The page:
3.5 Tonne Horseboxes- What You Need To Know.


3.5 Tonne Horseboxes are great and since 1997 when the laws around driver licensing changed, there has been an increase in the number and variety of horseboxes available. This has opened up transporting horses to far more people who for whatever reason couldn’t have a bigger horse box.

There are lots of benefits to having a 3.5 Tonne horse box. They are smaller and cheaper to run than their larger counterparts, making storage easier and running costs lower. As mentioned before the biggest factor for most people is that they can be driven on a standard car licence. So no need to take a class 1 test to get your HGV licence. This make these horse boxes very appealing to lots of people.

Although they have lots of benefits there are a few things to watch out for:


The definition of payload is “The total weight of passengers, crew, equipment and cargo carried by a vehicle”

Payload is the biggest issue because Horses are generally heavy cargo and can easily exceed the payload on your vehicle.

Payloads can vary in 3.5 Tonne horseboxes- but are generally between 750-1100 kilos.

So… average 16.2 Horse weighs approximately 680 kilos, two passengers at 80 kilos each, 25 kilos of tack would give you a total weight of 865 kilos. If your horse box has a payload at the lower end of 750 kilos then you could be overweight. Payload is the legal limit, regardless of whether there is space inside the horsebox to carry multiple horses.

The penalties for being overweight are severe- points on your licence and a heavy fine. But the most difficult bit to manage is that you will not be allowed to continue your journey overweight: you must reduce the weight. This often means arranging for someone to come out and collect your horse/horses.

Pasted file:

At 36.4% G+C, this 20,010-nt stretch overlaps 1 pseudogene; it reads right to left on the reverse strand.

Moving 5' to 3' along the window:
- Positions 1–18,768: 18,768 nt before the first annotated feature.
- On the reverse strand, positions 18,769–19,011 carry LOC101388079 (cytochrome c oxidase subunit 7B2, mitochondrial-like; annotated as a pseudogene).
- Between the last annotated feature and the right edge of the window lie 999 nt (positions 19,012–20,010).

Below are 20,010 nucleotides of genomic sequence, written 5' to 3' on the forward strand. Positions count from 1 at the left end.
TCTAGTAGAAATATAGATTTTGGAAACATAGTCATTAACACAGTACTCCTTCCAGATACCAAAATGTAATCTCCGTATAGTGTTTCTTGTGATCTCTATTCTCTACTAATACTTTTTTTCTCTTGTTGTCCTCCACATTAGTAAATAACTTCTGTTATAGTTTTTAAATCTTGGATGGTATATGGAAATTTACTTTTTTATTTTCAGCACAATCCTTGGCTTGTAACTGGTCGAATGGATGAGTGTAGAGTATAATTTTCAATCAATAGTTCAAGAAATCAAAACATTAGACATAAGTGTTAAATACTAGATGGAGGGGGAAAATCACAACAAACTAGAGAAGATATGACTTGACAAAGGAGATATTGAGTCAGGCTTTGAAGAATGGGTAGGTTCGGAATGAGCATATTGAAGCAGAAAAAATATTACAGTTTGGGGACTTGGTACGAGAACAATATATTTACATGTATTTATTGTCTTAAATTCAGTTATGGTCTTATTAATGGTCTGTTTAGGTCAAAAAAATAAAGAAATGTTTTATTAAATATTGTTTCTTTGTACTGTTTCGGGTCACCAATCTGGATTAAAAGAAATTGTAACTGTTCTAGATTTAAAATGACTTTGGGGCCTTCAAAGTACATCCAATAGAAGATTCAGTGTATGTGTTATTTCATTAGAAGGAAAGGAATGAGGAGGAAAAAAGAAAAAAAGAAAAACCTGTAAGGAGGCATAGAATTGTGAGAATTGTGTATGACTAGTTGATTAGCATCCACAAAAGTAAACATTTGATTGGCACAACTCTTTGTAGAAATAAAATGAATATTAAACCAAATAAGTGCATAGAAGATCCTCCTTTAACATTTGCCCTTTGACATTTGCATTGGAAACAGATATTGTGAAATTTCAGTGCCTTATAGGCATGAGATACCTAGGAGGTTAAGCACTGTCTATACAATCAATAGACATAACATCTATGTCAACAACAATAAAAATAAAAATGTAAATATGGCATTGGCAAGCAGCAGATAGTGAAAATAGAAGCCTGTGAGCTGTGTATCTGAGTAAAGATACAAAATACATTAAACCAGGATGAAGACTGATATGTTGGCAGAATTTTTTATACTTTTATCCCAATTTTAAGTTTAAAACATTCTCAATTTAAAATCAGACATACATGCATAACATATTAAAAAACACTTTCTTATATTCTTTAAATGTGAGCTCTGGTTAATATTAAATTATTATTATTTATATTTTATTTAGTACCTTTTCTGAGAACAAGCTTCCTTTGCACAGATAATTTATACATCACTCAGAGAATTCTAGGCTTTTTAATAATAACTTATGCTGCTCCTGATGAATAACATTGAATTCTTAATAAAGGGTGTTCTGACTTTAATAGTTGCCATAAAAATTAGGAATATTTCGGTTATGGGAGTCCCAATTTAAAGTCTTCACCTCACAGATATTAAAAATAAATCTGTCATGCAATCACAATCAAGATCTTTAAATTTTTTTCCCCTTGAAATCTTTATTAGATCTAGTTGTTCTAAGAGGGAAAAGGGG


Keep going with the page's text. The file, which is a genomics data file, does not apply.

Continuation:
Anything you put in the vehicle contributes to the payload “limit”- For example if you have a living put in the horsebox, that will reduce the amount of weight you have available to carry the horses. So this is worth thinking about before you start any changes or upgrades to your horse box.

Payload is by far the most difficult aspect of 3.5 Tonne horseboxes but there are a few other bits you should watch out for when purchasing your horsebox.

  • Check the service history, particularly timing belts which are usually due every 50,000 miles or 5 years, as these can fail causing severe damage to the engine.

  • Check the ramps carefully as these are also prone to failure.

  • Really consider the build quality of the vehicle. Coach built vehicles are generally better than conversions as these can have issues with strength in the original body. The rule of thumb is if it’s cheap there is generally a reason why it’s cheap.

  • Check the sills (the lower edge of the vehicle body in between the wheels) and steps for corrosion.

  • You may need to have a grill installed to prevent horses clearing the breast bar.

If you are still unsure about anything that relates to 3.5 Tonne Horseboxes, we are always at the end of the phone and happy to help you.